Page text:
H63) has been named director of infor- 
mation for the Virginia Department of 
Alcoholic Beverage Control. 



'64 



Charles H. Wood (B.S. business 
1964) writes "I am still an active sailor 

17 



on both Lake Norman and Lake Wi- 
lye — near Charlotte. Also, I was 
elected to the Board of 1000 Home 
Community, which is like a citv coun- 
cil. Daughter Melanie is now a sopho- 
more at Queen College, Charlotte, 
North Carolina. Son Sidney is a sopho- 
more and tuba plaver at Clover High 
School, Clover, South Carolina, and 
wife Norma now has a two dav work 
week at River Hills Realty Sales Inc." 

;66 

Dorothy M. Brewer (B.S. business 
education 1966), area vocational direc- 
tor of the Dowell J. Howard Vocational 
Center, Winchester, Virginia, has been 
appointed chairman of the Winches- 
ter-Frederick Countv Chamber of 
Commerce Economic Education Com-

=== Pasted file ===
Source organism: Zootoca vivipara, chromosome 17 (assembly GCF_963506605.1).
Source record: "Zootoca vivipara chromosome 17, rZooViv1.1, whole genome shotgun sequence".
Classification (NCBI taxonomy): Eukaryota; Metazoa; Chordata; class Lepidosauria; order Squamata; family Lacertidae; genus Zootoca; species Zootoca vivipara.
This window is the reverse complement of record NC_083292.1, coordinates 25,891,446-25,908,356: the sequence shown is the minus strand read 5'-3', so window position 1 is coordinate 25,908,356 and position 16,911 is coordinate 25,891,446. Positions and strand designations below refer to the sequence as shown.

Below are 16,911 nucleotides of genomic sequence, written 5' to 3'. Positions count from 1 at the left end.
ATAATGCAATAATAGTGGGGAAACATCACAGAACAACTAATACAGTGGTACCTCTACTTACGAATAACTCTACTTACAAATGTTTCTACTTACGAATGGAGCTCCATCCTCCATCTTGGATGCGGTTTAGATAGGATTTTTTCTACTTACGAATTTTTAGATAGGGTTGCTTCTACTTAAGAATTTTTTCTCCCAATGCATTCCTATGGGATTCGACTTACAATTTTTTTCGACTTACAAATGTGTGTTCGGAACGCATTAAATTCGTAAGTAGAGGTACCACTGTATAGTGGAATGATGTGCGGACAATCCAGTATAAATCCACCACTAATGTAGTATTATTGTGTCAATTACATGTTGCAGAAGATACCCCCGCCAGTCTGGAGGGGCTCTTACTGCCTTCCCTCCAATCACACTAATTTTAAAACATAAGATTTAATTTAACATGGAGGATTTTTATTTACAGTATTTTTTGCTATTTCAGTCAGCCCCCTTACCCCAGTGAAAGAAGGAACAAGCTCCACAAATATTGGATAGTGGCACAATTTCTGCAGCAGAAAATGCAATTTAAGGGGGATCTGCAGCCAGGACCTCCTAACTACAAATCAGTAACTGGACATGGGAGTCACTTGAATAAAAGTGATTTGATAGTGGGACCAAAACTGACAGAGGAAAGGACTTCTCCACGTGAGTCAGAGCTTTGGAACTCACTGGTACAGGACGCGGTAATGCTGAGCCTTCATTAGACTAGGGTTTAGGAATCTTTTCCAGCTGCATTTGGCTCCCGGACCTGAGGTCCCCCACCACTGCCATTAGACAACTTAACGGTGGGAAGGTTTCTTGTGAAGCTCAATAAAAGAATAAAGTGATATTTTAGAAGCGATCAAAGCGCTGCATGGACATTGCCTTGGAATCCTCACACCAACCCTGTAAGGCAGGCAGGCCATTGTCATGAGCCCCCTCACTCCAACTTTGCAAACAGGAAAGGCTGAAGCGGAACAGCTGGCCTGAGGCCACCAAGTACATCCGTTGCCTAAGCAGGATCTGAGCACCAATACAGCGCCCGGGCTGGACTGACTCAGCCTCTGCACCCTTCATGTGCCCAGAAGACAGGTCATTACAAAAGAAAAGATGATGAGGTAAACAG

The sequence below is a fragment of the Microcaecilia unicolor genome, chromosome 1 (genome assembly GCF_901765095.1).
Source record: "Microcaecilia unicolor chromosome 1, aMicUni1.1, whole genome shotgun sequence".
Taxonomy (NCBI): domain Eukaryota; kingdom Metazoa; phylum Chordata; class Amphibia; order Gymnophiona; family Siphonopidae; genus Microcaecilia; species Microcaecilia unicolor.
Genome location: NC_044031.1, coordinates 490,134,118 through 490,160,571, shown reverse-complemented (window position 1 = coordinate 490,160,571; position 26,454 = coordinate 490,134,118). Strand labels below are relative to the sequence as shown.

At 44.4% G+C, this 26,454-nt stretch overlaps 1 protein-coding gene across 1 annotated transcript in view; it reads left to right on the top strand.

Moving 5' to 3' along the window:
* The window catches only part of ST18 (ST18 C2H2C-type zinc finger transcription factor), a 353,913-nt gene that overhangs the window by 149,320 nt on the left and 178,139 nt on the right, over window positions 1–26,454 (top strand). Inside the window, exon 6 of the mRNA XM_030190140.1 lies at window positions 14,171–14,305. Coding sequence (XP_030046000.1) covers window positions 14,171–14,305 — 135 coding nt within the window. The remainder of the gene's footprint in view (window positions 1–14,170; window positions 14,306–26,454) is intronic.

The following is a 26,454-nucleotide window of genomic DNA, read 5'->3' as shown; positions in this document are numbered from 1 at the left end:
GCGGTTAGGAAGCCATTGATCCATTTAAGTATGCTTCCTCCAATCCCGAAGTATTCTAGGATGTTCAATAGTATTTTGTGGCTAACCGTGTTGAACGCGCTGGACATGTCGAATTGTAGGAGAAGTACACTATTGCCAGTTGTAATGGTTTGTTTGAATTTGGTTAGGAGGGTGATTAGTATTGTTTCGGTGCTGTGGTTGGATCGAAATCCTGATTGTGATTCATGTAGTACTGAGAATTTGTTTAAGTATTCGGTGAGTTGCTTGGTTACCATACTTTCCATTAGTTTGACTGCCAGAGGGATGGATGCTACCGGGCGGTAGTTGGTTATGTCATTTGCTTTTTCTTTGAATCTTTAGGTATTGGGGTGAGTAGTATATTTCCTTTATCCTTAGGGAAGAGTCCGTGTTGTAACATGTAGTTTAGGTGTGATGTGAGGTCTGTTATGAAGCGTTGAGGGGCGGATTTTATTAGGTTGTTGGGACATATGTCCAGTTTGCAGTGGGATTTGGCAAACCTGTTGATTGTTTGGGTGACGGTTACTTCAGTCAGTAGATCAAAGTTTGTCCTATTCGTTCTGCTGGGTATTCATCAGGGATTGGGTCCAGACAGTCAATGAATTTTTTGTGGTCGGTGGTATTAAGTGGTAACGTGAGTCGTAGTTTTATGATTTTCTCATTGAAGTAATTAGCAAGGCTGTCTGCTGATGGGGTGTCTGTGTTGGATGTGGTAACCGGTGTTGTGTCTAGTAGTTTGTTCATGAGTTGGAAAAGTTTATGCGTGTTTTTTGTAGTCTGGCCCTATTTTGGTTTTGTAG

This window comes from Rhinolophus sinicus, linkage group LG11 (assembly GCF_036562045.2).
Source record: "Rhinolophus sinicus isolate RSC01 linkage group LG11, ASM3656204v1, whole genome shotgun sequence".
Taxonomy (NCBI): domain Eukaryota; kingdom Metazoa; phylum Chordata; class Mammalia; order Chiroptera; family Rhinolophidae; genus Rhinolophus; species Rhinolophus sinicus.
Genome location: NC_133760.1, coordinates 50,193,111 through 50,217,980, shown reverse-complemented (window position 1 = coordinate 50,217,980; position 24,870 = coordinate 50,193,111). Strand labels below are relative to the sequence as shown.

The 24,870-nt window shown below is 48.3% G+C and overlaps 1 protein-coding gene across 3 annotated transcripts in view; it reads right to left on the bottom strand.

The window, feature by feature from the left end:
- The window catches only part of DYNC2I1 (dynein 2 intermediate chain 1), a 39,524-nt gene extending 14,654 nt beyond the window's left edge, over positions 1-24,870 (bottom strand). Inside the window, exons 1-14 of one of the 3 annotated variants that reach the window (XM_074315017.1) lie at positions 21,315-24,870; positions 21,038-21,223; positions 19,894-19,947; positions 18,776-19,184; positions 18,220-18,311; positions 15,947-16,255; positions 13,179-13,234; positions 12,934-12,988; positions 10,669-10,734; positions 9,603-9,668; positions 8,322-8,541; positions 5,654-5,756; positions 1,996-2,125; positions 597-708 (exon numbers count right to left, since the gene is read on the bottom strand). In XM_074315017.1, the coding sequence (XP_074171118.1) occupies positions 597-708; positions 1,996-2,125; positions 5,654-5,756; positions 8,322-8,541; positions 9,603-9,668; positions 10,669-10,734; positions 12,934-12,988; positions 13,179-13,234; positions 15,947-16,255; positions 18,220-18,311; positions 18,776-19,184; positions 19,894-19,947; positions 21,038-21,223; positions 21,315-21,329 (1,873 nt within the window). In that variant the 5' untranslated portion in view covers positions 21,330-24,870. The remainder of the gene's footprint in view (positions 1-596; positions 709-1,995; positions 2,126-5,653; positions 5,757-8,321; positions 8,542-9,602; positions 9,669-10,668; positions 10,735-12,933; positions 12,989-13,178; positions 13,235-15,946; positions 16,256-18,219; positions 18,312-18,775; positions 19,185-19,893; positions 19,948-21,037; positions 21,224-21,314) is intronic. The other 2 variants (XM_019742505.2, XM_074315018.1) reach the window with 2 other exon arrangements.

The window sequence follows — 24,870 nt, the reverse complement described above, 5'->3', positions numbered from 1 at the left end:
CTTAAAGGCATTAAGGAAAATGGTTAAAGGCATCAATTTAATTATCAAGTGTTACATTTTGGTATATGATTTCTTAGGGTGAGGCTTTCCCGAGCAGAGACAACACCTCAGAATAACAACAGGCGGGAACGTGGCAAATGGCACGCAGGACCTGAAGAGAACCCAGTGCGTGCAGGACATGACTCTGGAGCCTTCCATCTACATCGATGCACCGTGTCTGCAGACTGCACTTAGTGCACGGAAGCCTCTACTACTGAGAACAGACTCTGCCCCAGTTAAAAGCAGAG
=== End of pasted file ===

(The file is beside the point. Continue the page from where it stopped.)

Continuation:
mittee. 

Barbara Grunewald Dix (B.F.A. 
fashion design 1966) is becoming a pro- 
fessional painter and her oil paintings 
are being displayed in art galleries in 
the Boston area. 

Robert L. Eskridge (B.S. advertising 
1966) has completed 14 vears in the 
marketing division of Group Hospital- 
ization Inc., the Washington, D.C. 
Blue Cross and Blue Shield affiliate. He 
is marketing manager of the division. 

^7 

William F. Harmon (B.F.A. commer- 
cial art 1967) had a showing of his pen 
and ink drawings in the Second Floor 
Gallery of the Richmond Public Li- 
brary. 

Mary White Howie (B.F.A. com- 
munication arts and design 1967) is be- 
ginning her 14th year as a graphic de- 
signer for the studio of William J. 
Kircher and Associates in Washington, 
D.C. She has been the recipient of nu- 
merous awards for her work in edito- 
rial design and illustration. 



'68 



J. Troy Osborn (B.S. occupational 
therapy 1968) is chief of occupational 
therapy at Latrobe Area Hospital in La- 
trobe, Pennsylvania. Last year he re- 
ceived the Founder's Award from the 
Pennsylvania Therapy Association, 
was elected president of Open Doors